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Zelaya Ends Self-Exile and Returns to Honduras

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Former President Manuel Zelaya ended his self-imposed 16-month exile in the Dominican Republic and flew back to Honduras yesterday aboard a plane belonging to Venezuelan state-run airline Conviasa. The flight, which originated in Managua, Nicaragua, landed at 2:20 pm at Tegucigalpa's Hernán Acosta Mejia Air Base -- the base where Mr. Zelaya was taken after his overthrow on June 28, 2009 and subsequently flown to Costa Rica. Mr. Zelaya was accompanied by members of his family, including his wife, Xiomara, and daughter, Hortensia, along with several members of his former government, including ex-Foreign Minister Patricia Rodas, ex-Mayor of San Pedro Sula Rodolfo Padilla Sunseri, and ex-Minister of the Presidency Enrique Flores Lanza. Also joining Mr. Zelaya was Salvadoran priest Andrés Tamayo, who was expelled from Honduras by former President Roberto Micheletti, and a delegation of foreign government officials, including Venezuelan Foreign Minister Nicolás Maduro, Colombian Senator Piedad Córdova, former Panamanian President Martín Torrijos, and former commander of El Salvador's Farabundo Martí National Liberation Front (FMNL), Nidia Díaz.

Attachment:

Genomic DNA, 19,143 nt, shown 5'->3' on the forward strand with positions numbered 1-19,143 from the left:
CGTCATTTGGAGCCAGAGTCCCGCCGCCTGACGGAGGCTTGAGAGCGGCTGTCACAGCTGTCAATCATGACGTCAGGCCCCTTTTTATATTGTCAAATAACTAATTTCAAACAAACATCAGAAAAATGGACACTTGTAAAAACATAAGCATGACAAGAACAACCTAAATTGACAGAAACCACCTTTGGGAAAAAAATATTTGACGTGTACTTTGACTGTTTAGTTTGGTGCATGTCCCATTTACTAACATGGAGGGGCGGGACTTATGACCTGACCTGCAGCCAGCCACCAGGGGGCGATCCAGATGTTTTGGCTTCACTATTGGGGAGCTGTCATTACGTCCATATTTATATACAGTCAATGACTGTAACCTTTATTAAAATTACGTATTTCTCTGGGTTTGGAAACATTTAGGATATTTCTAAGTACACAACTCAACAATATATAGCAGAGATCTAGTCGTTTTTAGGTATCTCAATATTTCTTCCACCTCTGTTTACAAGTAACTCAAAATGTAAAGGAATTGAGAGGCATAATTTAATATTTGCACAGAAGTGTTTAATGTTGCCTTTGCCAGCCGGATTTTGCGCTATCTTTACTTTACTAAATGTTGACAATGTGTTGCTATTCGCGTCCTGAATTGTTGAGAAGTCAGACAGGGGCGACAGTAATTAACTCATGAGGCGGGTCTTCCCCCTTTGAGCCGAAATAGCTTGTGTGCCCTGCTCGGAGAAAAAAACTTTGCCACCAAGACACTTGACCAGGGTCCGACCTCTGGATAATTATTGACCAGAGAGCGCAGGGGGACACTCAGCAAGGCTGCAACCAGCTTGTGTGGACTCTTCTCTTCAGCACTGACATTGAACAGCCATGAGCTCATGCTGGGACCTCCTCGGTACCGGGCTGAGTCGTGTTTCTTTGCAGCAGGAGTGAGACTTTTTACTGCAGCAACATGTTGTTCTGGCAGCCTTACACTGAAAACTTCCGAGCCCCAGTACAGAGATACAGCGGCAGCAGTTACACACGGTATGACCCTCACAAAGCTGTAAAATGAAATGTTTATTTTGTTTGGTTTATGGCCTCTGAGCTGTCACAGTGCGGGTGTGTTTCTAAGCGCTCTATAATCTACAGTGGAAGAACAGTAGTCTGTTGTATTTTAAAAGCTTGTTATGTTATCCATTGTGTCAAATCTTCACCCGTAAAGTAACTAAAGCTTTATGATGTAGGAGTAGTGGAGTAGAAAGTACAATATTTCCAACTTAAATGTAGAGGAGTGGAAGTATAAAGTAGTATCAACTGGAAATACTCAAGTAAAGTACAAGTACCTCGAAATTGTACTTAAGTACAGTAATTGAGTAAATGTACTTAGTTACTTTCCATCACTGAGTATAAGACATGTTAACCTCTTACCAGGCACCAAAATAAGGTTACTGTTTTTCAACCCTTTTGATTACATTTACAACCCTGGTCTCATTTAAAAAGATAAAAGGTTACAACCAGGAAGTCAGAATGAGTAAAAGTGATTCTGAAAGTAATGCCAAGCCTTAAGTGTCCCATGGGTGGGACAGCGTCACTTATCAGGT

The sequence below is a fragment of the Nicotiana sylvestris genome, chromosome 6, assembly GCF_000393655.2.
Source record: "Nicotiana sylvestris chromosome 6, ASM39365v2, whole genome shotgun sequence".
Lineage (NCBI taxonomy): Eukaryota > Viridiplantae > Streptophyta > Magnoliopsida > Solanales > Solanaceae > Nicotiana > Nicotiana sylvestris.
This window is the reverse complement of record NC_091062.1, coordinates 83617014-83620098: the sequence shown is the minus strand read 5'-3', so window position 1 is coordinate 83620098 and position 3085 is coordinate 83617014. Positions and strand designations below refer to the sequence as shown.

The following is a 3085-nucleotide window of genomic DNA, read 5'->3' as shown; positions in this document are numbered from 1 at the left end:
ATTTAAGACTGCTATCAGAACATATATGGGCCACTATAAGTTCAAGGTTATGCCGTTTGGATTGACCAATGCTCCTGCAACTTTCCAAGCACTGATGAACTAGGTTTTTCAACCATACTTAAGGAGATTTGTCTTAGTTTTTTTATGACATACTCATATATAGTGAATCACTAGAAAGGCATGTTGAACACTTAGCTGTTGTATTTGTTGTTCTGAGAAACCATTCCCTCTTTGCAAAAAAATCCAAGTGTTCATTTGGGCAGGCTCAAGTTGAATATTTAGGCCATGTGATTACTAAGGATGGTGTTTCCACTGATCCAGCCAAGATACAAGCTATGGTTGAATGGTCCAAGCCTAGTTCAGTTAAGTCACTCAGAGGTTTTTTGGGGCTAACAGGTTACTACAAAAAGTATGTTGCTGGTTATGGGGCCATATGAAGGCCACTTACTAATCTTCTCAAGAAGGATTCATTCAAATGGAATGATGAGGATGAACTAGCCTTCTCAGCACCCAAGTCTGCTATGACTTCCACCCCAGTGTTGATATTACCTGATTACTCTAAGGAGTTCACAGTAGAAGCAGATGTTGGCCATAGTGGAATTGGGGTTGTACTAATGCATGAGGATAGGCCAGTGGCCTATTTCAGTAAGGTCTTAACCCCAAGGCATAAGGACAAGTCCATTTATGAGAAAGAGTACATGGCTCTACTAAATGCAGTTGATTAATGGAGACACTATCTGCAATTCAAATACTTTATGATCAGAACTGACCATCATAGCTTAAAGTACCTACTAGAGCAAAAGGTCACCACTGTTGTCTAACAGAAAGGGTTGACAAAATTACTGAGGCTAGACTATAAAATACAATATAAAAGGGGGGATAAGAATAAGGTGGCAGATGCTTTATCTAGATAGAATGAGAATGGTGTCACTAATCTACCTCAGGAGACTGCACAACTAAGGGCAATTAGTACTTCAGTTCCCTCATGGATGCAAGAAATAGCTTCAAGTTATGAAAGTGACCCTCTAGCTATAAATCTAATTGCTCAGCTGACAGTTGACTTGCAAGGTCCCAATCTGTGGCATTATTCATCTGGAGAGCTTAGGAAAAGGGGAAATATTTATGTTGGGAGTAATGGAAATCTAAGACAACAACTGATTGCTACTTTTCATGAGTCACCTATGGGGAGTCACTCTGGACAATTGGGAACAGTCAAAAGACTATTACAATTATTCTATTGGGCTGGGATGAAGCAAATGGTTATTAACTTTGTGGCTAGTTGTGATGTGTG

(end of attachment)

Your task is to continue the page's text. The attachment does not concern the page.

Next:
Wearing his trademark white Stetson, Mr. Zelaya addressed thousands of his supporters. He thanked President Porfirio Lobo and Venezuelan President Hugo Chávez for their roles in facilitating his return. He struck a conciliatory tone, saying, ""The problem of poverty, of corruption... will not be solved with violence, but through more democracy, greater citizen participation and better transparency."

"I come to look for gaps, openings... I come to join you. There is wisdom in finding openings and working for political reconciliation, which is important," said Mr. Zelaya. "Honduras has never had the possibility of becoming a participatory democracy as it does now."

Mr. Zelaya concluded his improvised speech in a more combative tone, emphasizing, "Through our resistance, we will take power in the country. We resisted and we will overcome and we have overcome... this is a victory for the nation."

Estimates of the number of people who arrived to welcome Mr. Zelaya ranged from 30,000 to 40,000 at 11 am, when Mr. Zelaya's flight was originally scheduled to land. (5/29/11)

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